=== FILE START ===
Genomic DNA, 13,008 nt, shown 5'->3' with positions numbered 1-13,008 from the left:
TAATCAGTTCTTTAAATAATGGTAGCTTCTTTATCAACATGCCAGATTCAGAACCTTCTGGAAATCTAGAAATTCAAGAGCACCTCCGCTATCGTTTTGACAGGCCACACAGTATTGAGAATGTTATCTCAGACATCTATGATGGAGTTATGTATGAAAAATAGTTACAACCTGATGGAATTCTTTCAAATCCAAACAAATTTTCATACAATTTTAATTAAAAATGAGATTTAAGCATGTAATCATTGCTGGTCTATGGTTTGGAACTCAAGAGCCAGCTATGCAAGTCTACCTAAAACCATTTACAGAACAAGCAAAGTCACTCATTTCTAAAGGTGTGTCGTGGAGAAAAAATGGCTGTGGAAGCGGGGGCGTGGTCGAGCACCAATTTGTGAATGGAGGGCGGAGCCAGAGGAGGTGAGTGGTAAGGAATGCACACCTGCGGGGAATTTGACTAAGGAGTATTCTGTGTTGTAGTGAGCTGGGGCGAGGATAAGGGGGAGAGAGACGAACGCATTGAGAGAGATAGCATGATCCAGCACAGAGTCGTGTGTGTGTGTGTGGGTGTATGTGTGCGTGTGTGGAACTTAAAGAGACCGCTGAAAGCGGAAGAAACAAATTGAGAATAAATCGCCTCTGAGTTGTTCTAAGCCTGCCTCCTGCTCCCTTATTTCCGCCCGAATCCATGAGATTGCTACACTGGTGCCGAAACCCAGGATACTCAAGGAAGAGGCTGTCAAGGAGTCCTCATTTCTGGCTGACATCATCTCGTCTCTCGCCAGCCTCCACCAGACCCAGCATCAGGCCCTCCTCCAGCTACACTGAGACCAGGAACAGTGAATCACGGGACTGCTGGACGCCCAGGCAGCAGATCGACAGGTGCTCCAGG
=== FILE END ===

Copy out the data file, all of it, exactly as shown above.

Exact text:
Genomic DNA, 13,008 nt, shown 5'->3' with positions numbered 1-13,008 from the left:
TAATCAGTTCTTTAAATAATGGTAGCTTCTTTATCAACATGCCAGATTCAGAACCTTCTGGAAATCTAGAAATTCAAGAGCACCTCCGCTATCGTTTTGACAGGCCACACAGTATTGAGAATGTTATCTCAGACATCTATGATGGAGTTATGTATGAAAAATAGTTACAACCTGATGGAATTCTTTCAAATCCAAACAAATTTTCATACAATTTTAATTAAAAATGAGATTTAAGCATGTAATCATTGCTGGTCTATGGTTTGGAACTCAAGAGCCAGCTATGCAAGTCTACCTAAAACCATTTACAGAACAAGCAAAGTCACTCATTTCTAAAGGTGTGTCGTGGAGAAAAAATGGCTGTGGAAGCGGGGGCGTGGTCGAGCACCAATTTGTGAATGGAGGGCGGAGCCAGAGGAGGTGAGTGGTAAGGAATGCACACCTGCGGGGAATTTGACTAAGGAGTATTCTGTGTTGTAGTGAGCTGGGGCGAGGATAAGGGGGAGAGAGACGAACGCATTGAGAGAGATAGCATGATCCAGCACAGAGTCGTGTGTGTGTGTGTGGGTGTATGTGTGCGTGTGTGGAACTTAAAGAGACCGCTGAAAGCGGAAGAAACAAATTGAGAATAAATCGCCTCTGAGTTGTTCTAAGCCTGCCTCCTGCTCCCTTATTTCCGCCCGAATCCATGAGATTGCTACACTGGTGCCGAAACCCAGGATACTCAAGGAAGAGGCTGTCAAGGAGTCCTCATTTCTGGCTGACATCATCTCGTCTCTCGCCAGCCTCCACCAGACCCAGCATCAGGCCCTCCTCCAGCTACACTGAGACCAGGAACAGTGAATCACGGGACTGCTGGACGCCCAGGCAGCAGATCGACAGGTGCTCCAGG